The Old Left believed in “history”—in the inevitable triumph of socialism through class consciousness.

The New Left said goodbye to all that, and counted on its own inherited moralism, elitism and subtle racism to vanquish threats from below. Is it any wonder that the Democrat Party is boxed in, with nowhere to go?

Ben Tillman 1906, Pinterest

Ben Tillman 1906, Pinterest

November 5, 2013

Kerry Washington, SCANDAL, and miscegenation

Kerry W in "Olivia Pope" mode

Kerry W in “Olivia Pope” mode

This blog is about actress Kerry Washington’s confusion about the primary fear of segregationists in both the antebellum North and South and then in the post-60s age of multiculturalism. The host of SNL November 2, 2013, complained that she was paired with a white president. Ms. Washington seems not to have understood that her sexual liaison with the white President was the scandal of SCANDAL.

On Monday November 4, the bean counters of NPR noted Ms. Washington’s appearance on SNL, noting that she was funny, and that it was scandalous that there was no regular African-American female cast member.  (See the “diversity” issue brought up here also: http://popwatch.ew.com/2013/11/03/snl-recap-kerry-washington-eminem/.)

It is indisputable that the fear of miscegenation was the great fear of Americans before bohemianism and bogus ‘anti-racism’ overtook American culture,  recent developments that have screwed up the formulators of affirmative action, who relied on blood and soil definitions of identity, as had their German Romantic forebears. What box to check when the applicant has “mixed blood”?

What follows is an excerpt from my book ms. that lays out the overpowering importance of “amalgamation” that infused even so advanced a city as antebellum Boston, home of abolitionism and such luminaries as William Lloyd Garrison, Wendell Phillips and Charles Sumner.  By radical Enlightenment, I refer solely to intellectual freedom and human rights as limned in the Declaration of Independence and the First  Amendment to the US Constitution. (I call the Progressives conservative enlighteners, because they co-opted ‘science’ in the service of political stability and social cohesion, discarding the search for truth.)

[excerpt Hunting Captain Ahab, chapter 2:] One distinguished proto-Progressive was Lemuel Shaw, Chief Justice of the State of Massachusetts (1830-60), Herman Melville’s father-in-law and patron until his death. I have joined two of Shaw’s major decisions to suggest a leitmotif for the Melville Revival: the paradoxical Progressive gesture of simultaneous incorporation and encysting; we will see this process repeated as ambivalent Melville scholars elevate/reject Melville as Ahab, charismatic transmitter of radical Enlightenment.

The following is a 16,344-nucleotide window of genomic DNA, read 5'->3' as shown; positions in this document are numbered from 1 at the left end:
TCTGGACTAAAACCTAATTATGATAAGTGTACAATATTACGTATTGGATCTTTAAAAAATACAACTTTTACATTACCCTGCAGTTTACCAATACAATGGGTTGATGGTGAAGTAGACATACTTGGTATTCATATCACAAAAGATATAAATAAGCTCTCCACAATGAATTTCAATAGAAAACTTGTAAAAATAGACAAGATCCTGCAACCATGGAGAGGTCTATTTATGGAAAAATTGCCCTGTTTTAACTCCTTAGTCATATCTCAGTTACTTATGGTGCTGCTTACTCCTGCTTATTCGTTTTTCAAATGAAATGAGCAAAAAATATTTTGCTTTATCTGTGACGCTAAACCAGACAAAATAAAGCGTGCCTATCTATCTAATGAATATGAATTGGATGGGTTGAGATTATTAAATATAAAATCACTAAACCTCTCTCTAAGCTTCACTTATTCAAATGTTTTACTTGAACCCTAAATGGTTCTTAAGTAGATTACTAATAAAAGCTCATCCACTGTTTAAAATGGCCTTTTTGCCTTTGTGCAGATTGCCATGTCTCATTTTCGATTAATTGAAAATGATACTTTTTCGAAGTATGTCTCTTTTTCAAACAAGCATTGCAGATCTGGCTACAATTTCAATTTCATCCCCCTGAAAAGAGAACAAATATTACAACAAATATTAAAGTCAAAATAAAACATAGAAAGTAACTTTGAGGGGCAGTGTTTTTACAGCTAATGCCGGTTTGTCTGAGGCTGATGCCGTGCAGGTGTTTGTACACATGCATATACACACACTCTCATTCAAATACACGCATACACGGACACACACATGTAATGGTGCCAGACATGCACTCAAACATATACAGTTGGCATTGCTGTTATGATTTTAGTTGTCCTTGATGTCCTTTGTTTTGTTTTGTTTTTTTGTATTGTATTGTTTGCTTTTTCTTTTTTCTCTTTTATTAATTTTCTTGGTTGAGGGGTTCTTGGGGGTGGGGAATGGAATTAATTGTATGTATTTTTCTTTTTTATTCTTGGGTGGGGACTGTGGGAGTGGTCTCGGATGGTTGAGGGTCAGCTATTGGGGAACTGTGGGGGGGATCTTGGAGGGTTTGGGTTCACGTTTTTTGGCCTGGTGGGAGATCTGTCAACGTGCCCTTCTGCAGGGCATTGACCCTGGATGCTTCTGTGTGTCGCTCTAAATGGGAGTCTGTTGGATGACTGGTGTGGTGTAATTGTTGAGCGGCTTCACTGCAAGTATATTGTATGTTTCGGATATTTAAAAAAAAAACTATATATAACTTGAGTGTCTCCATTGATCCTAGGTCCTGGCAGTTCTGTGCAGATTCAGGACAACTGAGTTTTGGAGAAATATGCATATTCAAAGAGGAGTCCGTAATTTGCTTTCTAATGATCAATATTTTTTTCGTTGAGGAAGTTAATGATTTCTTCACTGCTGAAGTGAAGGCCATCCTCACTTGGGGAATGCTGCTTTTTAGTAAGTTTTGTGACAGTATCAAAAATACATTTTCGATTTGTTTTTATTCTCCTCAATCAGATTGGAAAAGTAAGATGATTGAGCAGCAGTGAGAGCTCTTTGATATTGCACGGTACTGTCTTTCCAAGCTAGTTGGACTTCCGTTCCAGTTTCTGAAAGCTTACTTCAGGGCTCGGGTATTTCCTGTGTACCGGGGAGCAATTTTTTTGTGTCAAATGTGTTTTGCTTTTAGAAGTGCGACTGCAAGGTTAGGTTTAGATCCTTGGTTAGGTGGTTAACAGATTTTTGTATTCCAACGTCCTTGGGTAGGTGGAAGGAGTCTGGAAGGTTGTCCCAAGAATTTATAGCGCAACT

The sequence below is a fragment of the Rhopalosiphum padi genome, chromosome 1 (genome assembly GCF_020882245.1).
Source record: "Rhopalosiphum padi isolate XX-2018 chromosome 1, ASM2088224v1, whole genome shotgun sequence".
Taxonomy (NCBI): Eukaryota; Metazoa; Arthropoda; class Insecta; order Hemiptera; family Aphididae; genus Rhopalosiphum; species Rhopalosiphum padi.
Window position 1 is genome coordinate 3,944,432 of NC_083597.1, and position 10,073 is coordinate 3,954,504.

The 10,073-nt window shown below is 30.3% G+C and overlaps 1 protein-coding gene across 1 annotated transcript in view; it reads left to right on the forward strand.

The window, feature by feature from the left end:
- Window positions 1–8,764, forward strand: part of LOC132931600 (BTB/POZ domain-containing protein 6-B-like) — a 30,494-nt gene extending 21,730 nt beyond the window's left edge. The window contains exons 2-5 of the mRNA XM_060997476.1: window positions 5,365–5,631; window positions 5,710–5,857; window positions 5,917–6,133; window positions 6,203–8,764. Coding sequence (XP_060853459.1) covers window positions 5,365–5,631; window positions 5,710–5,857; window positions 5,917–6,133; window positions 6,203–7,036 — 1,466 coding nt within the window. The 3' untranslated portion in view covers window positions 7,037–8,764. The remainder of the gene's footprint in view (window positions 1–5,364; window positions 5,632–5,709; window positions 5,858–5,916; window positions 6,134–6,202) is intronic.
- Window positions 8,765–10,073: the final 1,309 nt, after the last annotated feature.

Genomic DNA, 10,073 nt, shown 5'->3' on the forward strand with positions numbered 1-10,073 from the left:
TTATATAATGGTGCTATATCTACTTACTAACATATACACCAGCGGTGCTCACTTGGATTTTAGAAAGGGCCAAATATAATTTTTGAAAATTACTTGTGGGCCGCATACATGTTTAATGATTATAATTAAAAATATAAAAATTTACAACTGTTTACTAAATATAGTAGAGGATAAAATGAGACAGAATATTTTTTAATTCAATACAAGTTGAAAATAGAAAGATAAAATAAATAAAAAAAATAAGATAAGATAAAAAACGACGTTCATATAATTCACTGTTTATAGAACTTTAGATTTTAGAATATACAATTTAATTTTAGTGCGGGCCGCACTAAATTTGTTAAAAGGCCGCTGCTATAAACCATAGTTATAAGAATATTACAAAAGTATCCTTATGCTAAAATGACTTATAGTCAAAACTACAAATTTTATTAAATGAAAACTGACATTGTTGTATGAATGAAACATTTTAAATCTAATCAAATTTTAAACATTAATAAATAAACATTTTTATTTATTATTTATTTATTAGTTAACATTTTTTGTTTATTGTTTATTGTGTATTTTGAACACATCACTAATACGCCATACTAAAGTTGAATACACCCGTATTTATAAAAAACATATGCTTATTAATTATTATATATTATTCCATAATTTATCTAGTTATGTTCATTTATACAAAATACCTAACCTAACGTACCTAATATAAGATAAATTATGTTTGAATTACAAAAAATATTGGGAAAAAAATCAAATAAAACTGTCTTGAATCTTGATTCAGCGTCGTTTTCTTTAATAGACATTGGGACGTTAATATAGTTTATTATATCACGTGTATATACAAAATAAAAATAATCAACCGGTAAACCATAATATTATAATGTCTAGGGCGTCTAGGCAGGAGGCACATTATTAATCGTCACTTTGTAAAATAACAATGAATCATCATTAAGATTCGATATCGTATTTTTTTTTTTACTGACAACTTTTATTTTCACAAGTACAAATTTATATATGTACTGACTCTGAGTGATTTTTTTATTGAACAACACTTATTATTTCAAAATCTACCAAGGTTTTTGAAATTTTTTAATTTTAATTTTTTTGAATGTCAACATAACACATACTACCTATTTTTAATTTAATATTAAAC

Judge Shaw had decriminalized labor unions in his landmark decision of 1842, Commonwealth v. Hunt.[i] In Sarah C. Roberts v. City of Boston, 1849, however, Judge Shaw created the precedent for Plessy v. Ferguson, 1896, the “separate-but-equal” doctrine that was not overturned until Brown v. Board of Education removed the legal basis for school segregation in 1954. Concluding the Roberts case, Shaw announced a unanimous decision by the Massachusetts Supreme Court upholding the right of the Boston Primary School Committee to exclude black children from white schools as long as blacks were educated elsewhere. The Chief Justice explained, “The law had not created, and could not alter the deep-rooted prejudice which sanctioned segregation.” Undaunted, Charles Sumner, advocate for five-year-old Sarah Roberts and her father Benjamin, pressed on, accompanied by fellow abolitionists and integrationists, white and black. With the added support of sympathetic opinion in the towns, school segregation was outlawed by the state legislature and signed into law April 28, 1855. Prayed the New York Herald May 4,

“Now the blood of the Winthrops, the Otises, the Lymans, the Endicotts, and the Eliots, is in a fair way to be amalgamated with the Sambos, the Catos, and the Pompeys. The North is to be Africanized. Amalgamation has commenced. New England heads the column. God save the Commonwealth of Massachusetts!” [ii]